Just a couple of biases overlooked here:

1. Most OECD countries are contiguous with another OECD country. Traveling abroad isn’t a big deal for scientists in Europe or North America, e.g.: you just need a car. So their travel stats will be higher.

2. If you base international collaboration on co-patentee status, that suggests you are looking at assignees, not inventorship. Any decent IP lawyer will tell you that co-ownership of a patent is a pain in the rear. When I was working in the patent section of Applied Materials, we avoided such situations as a matter of policy. That is not the same thing as co-inventors coming from different companies (which would be a more relevant indicator of collaboration, but is not necessarily evident from the patent). Language in a joint development agreement can (and should) allocate ownership on a different basis than inventorship. As a result, looking for co-patentees will hide instances of co-inventorship.

3. Some of what you’re seeing reflects a difference between, esp. US R&D philosophy and Japanese. At least in the industries I worked in (semiconductors, electronics), US companies trying to develop a new widget would work on several projects in parallel, and see which one would reach the spec first. Some of these projects might be entirely in-house, but the rest would be collaborations.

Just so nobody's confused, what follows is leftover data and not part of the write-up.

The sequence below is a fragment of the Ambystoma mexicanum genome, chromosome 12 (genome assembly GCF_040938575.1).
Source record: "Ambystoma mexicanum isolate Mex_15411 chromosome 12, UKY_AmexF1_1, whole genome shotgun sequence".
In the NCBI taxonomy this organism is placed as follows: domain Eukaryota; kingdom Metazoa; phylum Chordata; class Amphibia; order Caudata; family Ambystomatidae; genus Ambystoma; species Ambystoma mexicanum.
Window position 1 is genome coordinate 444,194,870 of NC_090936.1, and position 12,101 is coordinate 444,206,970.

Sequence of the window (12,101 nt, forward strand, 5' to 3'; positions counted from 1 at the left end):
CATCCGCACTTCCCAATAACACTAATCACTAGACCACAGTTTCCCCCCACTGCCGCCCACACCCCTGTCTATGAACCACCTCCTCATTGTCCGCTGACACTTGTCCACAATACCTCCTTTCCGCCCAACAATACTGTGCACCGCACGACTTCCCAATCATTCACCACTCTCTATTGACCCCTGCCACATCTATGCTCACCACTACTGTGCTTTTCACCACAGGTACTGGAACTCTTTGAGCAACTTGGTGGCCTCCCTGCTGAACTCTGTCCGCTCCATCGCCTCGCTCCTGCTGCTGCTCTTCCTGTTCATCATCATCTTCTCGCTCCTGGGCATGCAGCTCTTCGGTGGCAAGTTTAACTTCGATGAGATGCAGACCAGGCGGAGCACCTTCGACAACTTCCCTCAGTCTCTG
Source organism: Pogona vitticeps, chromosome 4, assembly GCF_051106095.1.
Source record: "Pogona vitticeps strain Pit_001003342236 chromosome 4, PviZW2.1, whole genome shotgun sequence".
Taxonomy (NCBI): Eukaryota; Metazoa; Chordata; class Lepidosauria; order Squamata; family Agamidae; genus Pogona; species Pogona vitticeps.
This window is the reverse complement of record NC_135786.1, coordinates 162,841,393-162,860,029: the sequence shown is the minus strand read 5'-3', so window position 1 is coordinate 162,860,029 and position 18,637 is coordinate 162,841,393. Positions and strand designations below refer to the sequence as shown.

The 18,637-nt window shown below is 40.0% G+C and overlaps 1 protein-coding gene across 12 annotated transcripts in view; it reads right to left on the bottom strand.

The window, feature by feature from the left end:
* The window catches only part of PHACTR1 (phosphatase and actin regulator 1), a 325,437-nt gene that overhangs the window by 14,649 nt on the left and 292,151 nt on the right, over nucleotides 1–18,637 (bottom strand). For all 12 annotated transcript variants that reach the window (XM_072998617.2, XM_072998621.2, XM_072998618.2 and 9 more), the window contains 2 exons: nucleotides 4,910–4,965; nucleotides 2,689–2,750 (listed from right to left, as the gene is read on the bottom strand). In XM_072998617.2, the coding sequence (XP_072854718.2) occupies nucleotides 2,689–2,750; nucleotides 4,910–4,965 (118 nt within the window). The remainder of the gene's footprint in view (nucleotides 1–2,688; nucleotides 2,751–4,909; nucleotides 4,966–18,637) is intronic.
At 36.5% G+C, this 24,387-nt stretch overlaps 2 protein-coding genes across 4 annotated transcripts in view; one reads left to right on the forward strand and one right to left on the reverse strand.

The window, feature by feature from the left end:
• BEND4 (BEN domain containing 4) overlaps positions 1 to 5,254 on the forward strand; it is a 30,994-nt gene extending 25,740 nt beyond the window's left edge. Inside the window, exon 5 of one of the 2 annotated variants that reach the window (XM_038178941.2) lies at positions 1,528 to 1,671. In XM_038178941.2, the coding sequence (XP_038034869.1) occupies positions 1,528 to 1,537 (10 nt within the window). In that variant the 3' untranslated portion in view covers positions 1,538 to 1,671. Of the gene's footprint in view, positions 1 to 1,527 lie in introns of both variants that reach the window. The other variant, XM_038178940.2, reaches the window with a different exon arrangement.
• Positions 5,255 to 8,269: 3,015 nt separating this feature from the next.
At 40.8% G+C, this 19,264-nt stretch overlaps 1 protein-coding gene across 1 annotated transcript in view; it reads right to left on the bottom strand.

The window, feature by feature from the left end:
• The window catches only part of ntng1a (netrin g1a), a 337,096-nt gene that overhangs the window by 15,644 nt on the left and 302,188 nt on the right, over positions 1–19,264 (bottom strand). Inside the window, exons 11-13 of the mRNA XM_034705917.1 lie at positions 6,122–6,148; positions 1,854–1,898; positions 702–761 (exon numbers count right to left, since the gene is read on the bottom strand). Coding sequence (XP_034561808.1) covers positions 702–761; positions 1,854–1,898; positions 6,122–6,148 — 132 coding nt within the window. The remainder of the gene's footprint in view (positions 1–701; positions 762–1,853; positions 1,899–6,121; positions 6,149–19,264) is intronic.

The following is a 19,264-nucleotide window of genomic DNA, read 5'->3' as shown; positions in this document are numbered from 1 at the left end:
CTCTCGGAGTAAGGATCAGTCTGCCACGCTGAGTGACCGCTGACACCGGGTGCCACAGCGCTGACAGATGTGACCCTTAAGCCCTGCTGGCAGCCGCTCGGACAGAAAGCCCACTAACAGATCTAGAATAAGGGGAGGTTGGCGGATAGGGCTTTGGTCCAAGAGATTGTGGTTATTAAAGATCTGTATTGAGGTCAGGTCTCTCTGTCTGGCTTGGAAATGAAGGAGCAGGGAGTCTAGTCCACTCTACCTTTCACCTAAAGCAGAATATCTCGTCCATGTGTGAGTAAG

Japanese style, OTOH, was to try to guess which is the one “best“ technology, gamble on that, fail and then repeat. Because each effort was one-at-a-time, engineering groups with a strong NIH bias (quite common when I was at Sony) were a real choke point for reducing the scope for collaboration. This doesn’t contradict your point, but helps to explain why there are fewer collaborations.

This is not to negate entirely the notion that Japanese academia and industrial R&D can be very insular. But quantitatively your stats might not give a clear picture.

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